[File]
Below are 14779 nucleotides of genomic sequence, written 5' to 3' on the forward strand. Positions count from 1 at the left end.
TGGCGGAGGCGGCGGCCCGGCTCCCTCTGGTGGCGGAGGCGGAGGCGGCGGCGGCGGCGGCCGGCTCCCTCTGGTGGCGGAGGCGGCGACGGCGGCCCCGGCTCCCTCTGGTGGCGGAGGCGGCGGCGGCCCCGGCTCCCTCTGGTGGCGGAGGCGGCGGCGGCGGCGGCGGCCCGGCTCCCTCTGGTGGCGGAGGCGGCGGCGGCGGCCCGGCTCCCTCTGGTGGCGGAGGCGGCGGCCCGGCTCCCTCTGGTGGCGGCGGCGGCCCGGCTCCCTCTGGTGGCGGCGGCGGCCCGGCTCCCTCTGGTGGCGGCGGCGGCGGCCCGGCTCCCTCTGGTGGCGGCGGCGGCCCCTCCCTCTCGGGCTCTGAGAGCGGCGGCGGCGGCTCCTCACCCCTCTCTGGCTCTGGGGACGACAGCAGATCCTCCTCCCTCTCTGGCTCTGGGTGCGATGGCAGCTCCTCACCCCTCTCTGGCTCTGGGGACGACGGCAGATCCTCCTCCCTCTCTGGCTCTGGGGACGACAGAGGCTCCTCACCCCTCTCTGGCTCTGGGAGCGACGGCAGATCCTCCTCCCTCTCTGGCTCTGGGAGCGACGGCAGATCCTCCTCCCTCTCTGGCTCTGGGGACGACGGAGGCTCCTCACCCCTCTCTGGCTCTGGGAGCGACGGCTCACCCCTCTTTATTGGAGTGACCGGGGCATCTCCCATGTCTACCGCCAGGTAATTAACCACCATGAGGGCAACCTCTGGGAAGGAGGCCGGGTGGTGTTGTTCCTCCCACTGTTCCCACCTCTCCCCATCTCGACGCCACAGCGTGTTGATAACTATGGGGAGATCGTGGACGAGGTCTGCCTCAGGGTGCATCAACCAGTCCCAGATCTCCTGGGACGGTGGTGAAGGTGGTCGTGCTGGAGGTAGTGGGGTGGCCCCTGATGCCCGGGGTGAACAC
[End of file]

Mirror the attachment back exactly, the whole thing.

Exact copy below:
Below are 14779 nucleotides of genomic sequence, written 5' to 3' on the forward strand. Positions count from 1 at the left end.
TGGCGGAGGCGGCGGCCCGGCTCCCTCTGGTGGCGGAGGCGGAGGCGGCGGCGGCGGCGGCCGGCTCCCTCTGGTGGCGGAGGCGGCGACGGCGGCCCCGGCTCCCTCTGGTGGCGGAGGCGGCGGCGGCCCCGGCTCCCTCTGGTGGCGGAGGCGGCGGCGGCGGCGGCGGCCCGGCTCCCTCTGGTGGCGGAGGCGGCGGCGGCGGCCCGGCTCCCTCTGGTGGCGGAGGCGGCGGCCCGGCTCCCTCTGGTGGCGGCGGCGGCCCGGCTCCCTCTGGTGGCGGCGGCGGCCCGGCTCCCTCTGGTGGCGGCGGCGGCGGCCCGGCTCCCTCTGGTGGCGGCGGCGGCCCCTCCCTCTCGGGCTCTGAGAGCGGCGGCGGCGGCTCCTCACCCCTCTCTGGCTCTGGGGACGACAGCAGATCCTCCTCCCTCTCTGGCTCTGGGTGCGATGGCAGCTCCTCACCCCTCTCTGGCTCTGGGGACGACGGCAGATCCTCCTCCCTCTCTGGCTCTGGGGACGACAGAGGCTCCTCACCCCTCTCTGGCTCTGGGAGCGACGGCAGATCCTCCTCCCTCTCTGGCTCTGGGAGCGACGGCAGATCCTCCTCCCTCTCTGGCTCTGGGGACGACGGAGGCTCCTCACCCCTCTCTGGCTCTGGGAGCGACGGCTCACCCCTCTTTATTGGAGTGACCGGGGCATCTCCCATGTCTACCGCCAGGTAATTAACCACCATGAGGGCAACCTCTGGGAAGGAGGCCGGGTGGTGTTGTTCCTCCCACTGTTCCCACCTCTCCCCATCTCGACGCCACAGCGTGTTGATAACTATGGGGAGATCGTGGACGAGGTCTGCCTCAGGGTGCATCAACCAGTCCCAGATCTCCTGGGACGGTGGTGAAGGTGGTCGTGCTGGAGGTAGTGGGGTGGCCCCTGATGCCCGGGGTGAACAC